|Olympic Games on the BBC|
|Hosts: Tokyo, Japan Dates: 23 July-8 August|
|Coverage: Watch live on BBC TV, BBC iPlayer, BBC Red Button and online; Listen on BBC Radio 5 Live, Sports Extra and Sounds; live text and video clips on BBC Sport website and app.|
Deborah Kerr will have a permanent reminder of her Olympics debut inked on her body. Nothing would make the 23-year-old prouder than a medal round her neck to go with it.
The Scot is targeting the podium but admits she may never have made the cut for Britain's sprint canoe team had it not been for a soul-searching return home to Motherwell.
When lockdown first took hold in Britain last year, Kerr - who is studying for a sports science degree at Manchester Metropolitan University - returned to live with her parents in the Lanarkshire town.
Motherwell may not be a canoeing hotbed, but it proved the making of this gritty competitor.
"Coming home allowed me to take a step back, gain some perspective, and understand why I'm doing this," she tells BBC Scotland. "Being with my family, I thought 'I really want to make them proud' and I want them to see all of the sacrifices I'm making.
"There were a lot of dark mornings in the garage just doing lots of boring land training but the extra year to prepare has definitely been helpful for me."
A revitalised Kerr won World Cup bronze in the 200m in May, just two days after triumphing in the same event at the Olympic qualifier.
She will race in the K1 500m at the Olympics on Wednesday - having finished eighth in Tuesday's 200m final - and a small part of her home town will turn into a mini Tokyo.
"My parents are taking a week off work and will go into Japan time, they're also putting up bunting in the house," she said. "And I've got their permission, at the grand old age of 23, for the Olympic tattoo."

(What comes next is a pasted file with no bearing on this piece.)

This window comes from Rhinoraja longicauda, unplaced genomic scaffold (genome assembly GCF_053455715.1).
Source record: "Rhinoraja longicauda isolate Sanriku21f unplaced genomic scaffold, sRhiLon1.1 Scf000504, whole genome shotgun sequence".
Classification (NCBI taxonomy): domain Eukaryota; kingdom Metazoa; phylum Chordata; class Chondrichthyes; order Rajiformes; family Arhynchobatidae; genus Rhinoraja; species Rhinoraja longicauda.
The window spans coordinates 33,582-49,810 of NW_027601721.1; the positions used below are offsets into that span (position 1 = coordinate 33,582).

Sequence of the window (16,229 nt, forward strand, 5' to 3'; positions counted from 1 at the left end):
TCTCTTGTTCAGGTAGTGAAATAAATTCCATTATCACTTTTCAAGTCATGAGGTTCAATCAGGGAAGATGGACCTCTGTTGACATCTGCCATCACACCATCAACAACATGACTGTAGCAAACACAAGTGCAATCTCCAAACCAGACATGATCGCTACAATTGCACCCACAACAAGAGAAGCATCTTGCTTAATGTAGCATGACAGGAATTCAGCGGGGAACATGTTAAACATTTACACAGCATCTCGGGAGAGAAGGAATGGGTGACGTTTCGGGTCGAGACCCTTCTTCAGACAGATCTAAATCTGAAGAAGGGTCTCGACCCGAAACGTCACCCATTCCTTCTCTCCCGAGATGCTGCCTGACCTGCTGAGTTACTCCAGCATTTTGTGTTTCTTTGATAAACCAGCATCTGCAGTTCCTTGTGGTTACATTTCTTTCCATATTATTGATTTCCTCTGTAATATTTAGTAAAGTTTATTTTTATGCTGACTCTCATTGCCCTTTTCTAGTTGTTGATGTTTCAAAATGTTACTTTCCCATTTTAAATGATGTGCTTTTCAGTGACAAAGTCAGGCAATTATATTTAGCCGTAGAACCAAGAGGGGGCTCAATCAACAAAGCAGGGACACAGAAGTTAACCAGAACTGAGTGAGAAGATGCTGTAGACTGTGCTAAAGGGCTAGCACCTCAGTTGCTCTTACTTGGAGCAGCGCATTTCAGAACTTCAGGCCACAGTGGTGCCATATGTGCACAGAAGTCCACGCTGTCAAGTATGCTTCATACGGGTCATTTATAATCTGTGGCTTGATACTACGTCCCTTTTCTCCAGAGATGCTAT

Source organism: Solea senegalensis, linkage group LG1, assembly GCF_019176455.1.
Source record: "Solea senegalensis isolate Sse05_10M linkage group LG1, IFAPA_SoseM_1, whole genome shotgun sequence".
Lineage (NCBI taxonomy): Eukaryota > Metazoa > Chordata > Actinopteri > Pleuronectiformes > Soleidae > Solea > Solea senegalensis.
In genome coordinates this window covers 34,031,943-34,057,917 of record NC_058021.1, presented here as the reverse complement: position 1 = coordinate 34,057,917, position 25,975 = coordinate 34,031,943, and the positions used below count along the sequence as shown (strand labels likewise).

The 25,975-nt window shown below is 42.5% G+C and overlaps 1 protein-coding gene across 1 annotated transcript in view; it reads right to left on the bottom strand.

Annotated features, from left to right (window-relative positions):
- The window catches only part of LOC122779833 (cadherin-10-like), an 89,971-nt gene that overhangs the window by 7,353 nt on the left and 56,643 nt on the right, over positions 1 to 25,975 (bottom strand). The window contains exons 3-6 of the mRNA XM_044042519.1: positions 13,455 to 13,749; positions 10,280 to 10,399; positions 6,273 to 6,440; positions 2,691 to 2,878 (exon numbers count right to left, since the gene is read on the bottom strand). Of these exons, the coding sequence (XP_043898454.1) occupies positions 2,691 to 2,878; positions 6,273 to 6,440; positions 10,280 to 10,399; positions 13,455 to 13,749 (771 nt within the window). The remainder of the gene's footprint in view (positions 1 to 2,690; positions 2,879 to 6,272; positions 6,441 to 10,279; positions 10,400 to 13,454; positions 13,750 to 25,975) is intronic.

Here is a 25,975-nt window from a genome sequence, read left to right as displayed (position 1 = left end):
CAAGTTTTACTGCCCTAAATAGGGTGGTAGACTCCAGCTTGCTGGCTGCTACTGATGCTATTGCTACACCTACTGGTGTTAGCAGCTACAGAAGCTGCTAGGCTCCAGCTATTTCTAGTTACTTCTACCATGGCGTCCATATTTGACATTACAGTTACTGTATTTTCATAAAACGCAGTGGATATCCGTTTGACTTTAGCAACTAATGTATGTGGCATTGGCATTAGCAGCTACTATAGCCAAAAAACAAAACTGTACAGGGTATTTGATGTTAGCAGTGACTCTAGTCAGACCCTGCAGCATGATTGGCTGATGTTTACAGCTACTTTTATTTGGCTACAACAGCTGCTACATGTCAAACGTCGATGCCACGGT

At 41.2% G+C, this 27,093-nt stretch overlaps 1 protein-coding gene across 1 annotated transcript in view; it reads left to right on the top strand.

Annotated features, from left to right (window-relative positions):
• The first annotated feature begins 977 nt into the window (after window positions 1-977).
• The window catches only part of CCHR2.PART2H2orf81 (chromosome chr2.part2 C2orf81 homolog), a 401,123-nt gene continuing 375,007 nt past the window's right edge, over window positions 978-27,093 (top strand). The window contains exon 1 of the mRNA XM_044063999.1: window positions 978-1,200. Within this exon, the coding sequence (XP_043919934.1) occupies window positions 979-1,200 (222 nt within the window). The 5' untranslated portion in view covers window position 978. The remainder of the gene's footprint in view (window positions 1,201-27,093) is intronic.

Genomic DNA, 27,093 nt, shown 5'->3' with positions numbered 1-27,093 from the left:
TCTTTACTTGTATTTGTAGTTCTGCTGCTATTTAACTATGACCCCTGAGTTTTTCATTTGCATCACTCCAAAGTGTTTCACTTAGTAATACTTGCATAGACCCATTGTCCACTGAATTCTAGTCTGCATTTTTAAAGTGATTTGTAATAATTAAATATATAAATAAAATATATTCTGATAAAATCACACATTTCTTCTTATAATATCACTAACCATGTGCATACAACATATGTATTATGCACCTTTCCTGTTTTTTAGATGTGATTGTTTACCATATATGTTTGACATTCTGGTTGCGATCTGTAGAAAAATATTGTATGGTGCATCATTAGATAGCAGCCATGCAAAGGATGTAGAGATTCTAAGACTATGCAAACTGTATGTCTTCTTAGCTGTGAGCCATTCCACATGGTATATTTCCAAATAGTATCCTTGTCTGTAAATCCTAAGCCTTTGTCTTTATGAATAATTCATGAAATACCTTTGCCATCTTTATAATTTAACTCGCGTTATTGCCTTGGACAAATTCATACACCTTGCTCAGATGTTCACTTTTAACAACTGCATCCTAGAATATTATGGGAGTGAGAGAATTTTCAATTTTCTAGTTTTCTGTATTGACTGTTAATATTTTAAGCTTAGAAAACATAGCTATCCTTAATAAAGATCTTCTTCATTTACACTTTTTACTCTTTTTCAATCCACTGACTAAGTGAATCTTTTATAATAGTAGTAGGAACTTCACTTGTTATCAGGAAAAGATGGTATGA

'I don't have much natural talent, I need to work hard'
Kerr, who took up the sport in her final year at primary school, missed out on qualifying for Rio 2016 and says the experience "lit the fire in me".
Two years earlier, she had been inspired by attending the swimming and triathlon during the Glasgow Commonwealth Games.
Dedication and graft have taken her a long way since she first took the plunge.
"I hated the canoe for the first few months until I stopped falling in all the time," she recalls. "Then I enjoyed being part of something different, but initially it was just a recreation.
"It's been a natural progression. I don't have much natural talent. I need to work really hard at things and I think that's what makes success all the sweeter."
Reflecting on her World Cup breakthrough in Hungary, she points to a new-found mental fortitude.
No longer fazed by jousting for glory with the elite, it's a mindset she hopes can pay off on the biggest stage of all.
"I've struggled with getting anxious before racing, but I've worked so hard to sort out my headspace over the past year," Kerr adds.
"I never thought I'd come out of the World Cup with a medal, so who's to say it can't happen again in Japan? I'm going into it confidently but with no expectations.
"I just want to race my absolute best and soak it up and enjoy it as much as possible because it may be a once-in-a-lifetime opportunity."